The writing of this episode is solid. We open with a character based scene between the ship's Captain Kirk and his alien logic-obsessed, emotion-suppressed science office Spock playing chess. Their banter is quick, plot based, and immediately establishes their characters. It is used also as a segue into the show's instigating action.

The plot structure is tight, and all the characters are woven in pretty brilliantly. One of the affected god-men, for example, was established (in a GREAT scene in the sickbay) as a former schoolmate of our good Captain Kirk. This elevates the drama of Kirk's later decision to maroon him on a deserted planet. (An already inspired concept.)

The action of the plot makes way for very natural inclusion of adventure elements. The climax, where the affected man-god and woman-god face Kirk on the deserted planet is particularly exciting. Not just for the visceral energy of the ensuing fight, but for the dramatic content of Kirk trying to pry at the last remaining bit of humanity from his former ship's psychiatrist. It's an amazing piece of performance from William Shatner.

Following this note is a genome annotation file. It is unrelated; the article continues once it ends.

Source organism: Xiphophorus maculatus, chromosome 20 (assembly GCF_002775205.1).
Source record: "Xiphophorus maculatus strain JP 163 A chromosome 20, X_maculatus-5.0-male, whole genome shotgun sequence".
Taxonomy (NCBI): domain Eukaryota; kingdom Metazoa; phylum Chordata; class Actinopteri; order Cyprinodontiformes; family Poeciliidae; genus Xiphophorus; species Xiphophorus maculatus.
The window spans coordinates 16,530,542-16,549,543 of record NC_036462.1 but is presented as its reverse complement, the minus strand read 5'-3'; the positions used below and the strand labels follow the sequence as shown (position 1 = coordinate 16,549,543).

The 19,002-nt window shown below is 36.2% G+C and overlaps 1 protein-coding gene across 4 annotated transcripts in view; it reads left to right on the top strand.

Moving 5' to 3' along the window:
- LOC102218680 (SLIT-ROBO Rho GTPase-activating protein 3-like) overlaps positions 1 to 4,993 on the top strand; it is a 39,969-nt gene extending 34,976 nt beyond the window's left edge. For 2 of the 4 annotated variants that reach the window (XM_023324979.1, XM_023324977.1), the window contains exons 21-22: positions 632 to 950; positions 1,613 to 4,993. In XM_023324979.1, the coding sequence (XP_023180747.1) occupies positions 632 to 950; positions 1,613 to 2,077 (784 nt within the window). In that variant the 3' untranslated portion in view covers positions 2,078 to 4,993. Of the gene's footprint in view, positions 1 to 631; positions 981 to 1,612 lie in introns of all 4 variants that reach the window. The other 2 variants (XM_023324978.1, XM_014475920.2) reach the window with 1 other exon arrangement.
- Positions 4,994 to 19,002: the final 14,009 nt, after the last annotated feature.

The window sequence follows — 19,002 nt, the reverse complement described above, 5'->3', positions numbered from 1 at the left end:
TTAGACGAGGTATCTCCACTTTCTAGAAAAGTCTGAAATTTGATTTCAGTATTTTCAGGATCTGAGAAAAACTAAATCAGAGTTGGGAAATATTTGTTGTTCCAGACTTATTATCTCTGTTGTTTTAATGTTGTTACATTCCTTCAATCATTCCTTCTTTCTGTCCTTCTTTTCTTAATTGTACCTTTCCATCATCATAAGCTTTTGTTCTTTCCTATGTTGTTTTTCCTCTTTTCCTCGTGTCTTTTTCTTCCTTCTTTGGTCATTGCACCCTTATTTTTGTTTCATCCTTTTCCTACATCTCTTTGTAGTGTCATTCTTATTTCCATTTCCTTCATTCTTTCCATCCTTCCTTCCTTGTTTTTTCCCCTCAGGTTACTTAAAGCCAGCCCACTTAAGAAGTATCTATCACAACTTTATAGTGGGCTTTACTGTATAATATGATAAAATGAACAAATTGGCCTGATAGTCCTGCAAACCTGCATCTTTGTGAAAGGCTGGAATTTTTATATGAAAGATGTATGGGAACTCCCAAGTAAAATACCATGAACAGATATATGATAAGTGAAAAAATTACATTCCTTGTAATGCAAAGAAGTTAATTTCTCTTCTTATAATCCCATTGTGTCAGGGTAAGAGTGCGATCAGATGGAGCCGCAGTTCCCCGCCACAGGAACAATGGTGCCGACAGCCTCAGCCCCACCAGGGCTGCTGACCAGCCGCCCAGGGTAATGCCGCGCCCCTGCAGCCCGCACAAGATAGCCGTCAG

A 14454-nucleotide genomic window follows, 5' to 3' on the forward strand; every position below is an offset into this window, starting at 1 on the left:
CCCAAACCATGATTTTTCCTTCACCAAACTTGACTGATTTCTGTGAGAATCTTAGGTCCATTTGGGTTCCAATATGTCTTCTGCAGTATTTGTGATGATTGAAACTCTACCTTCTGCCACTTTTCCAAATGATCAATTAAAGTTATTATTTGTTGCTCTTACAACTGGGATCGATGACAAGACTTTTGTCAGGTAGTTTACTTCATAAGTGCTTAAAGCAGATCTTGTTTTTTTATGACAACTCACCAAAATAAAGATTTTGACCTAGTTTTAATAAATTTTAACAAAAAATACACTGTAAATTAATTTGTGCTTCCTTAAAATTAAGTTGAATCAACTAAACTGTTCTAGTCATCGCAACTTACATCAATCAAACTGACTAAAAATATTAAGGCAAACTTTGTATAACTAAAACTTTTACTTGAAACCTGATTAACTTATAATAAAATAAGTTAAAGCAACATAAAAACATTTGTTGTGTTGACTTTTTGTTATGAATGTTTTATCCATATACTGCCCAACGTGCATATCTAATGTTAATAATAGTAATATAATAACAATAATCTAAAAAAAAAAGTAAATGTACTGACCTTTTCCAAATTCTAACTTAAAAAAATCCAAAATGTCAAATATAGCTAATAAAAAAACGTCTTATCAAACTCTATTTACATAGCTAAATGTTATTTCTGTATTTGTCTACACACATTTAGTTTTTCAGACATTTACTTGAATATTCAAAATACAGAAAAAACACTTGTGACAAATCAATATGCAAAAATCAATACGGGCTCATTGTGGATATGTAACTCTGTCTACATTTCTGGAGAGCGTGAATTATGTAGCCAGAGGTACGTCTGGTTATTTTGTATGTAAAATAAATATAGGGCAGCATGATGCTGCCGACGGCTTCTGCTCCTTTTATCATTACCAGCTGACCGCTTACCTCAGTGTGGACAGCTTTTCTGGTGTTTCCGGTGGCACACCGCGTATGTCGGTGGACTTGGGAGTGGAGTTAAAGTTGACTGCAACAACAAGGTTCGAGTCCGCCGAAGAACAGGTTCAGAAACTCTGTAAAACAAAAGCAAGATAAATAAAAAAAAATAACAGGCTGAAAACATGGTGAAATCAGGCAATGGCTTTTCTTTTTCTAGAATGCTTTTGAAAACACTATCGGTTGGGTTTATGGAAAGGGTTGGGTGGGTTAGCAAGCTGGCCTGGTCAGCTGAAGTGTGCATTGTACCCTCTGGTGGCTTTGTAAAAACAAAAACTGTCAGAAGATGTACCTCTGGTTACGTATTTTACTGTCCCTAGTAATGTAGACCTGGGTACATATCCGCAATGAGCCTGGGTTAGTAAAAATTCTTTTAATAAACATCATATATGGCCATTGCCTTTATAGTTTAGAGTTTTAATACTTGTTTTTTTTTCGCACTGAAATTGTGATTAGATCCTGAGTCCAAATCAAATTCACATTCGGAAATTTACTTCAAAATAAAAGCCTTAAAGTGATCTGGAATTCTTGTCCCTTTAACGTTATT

In fact, the performances all around are pretty fantastic. The arc of the affected crew members is very well formed and believable. That coupled with how well written they are prevents it from ever becoming hammy or campy.

A cursory look at Mr. Spock's attitude toward emotions bookends this episode, and promises potential for episodes to come.

All in all, a superb opening episode. I understand that it was not the first aired in it's original run, however, I stand behind my decision to watch these episodes in production-order rather than broadcast-order. While the episodic nature of the show renders the distinction fairly meaningless, it is still the way in which they were originally conceived by all the artists involved.

Stay tuned tomorrow for "The Corbomite Maneuver."

Boldly going ...

...where literally millions have gone before.

This blog is going to be used as a log of an admittedly personal project: watching every episode, in order (intended order, not broadcast order) of the original Star Trek series. (hereafter "TOS")

When I say "personal project", don't misunderstand me. I hold myself to a great deal of scrutiny in my analysis. We will be looking at the meat and potatoes of Trek: character arcs, plot constructs, thematic content ... EVERYTHING.

This will be a great way to ramp up to the release of JJ Abram's new Star Trek film. In the interest of full disclosure, I have seen many of these epsiodes before, but not for many years. This will be a completely fresh look, as I will be writing as if through new eyes. Star Trek from the beginning. No pop culture implications or considerations.

I'll try to make this as much fun to read as I'm having watching the show!